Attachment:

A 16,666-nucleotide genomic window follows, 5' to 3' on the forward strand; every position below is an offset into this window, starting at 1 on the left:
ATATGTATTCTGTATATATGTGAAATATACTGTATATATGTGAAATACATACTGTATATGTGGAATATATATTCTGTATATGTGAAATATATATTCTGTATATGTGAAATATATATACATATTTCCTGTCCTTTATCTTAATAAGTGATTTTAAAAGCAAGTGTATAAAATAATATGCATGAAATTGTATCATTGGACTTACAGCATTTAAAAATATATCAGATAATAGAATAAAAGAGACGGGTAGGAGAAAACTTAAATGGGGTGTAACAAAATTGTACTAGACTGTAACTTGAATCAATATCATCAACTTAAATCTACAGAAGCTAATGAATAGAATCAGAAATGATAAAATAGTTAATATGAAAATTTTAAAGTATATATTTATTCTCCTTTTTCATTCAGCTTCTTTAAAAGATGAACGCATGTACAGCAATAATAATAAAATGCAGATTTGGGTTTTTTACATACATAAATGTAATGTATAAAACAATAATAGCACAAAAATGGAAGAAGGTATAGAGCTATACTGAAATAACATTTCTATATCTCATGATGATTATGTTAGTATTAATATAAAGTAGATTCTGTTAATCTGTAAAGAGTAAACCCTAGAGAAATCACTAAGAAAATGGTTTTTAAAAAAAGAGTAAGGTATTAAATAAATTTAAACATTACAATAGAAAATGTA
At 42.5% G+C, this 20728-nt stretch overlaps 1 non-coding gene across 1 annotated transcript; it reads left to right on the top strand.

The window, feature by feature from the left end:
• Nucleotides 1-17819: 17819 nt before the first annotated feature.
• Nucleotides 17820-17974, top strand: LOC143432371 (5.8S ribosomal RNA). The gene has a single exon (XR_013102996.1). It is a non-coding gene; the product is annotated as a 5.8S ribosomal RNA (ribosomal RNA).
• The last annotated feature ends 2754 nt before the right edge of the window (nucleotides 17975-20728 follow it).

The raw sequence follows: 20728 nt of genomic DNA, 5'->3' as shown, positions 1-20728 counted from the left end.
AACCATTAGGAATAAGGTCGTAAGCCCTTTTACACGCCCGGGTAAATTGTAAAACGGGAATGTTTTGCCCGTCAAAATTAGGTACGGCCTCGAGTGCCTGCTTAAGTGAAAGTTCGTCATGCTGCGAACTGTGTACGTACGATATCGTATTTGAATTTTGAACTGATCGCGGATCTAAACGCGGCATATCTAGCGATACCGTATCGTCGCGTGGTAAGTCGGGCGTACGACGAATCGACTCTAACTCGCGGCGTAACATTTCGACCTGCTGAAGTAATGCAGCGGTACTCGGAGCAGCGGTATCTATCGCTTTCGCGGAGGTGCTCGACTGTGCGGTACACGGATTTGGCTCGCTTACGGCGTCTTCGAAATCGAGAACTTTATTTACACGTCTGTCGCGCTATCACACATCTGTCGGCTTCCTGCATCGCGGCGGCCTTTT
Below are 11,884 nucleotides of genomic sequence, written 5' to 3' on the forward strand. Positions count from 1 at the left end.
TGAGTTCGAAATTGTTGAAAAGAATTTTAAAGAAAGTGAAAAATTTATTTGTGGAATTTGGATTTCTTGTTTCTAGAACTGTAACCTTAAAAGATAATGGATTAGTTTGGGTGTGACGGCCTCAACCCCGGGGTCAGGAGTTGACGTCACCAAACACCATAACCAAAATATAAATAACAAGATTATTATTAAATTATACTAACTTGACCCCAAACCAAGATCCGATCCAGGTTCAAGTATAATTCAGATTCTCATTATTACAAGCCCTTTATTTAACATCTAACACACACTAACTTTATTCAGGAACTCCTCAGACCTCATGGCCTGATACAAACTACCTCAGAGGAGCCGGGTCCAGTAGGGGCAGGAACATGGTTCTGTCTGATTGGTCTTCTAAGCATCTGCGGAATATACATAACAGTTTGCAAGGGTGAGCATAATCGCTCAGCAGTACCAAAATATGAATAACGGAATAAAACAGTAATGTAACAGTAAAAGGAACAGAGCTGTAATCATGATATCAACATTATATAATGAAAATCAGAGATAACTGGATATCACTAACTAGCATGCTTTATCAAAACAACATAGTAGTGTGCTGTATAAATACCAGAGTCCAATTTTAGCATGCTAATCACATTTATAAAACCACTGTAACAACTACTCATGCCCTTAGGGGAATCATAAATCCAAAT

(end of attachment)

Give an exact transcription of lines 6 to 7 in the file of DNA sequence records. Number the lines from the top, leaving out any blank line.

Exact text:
• Nucleotides 17820-17974, top strand: LOC143432371 (5.8S ribosomal RNA). The gene has a single exon (XR_013102996.1). It is a non-coding gene; the product is annotated as a 5.8S ribosomal RNA (ribosomal RNA).
• The last annotated feature ends 2754 nt before the right edge of the window (nucleotides 17975-20728 follow it).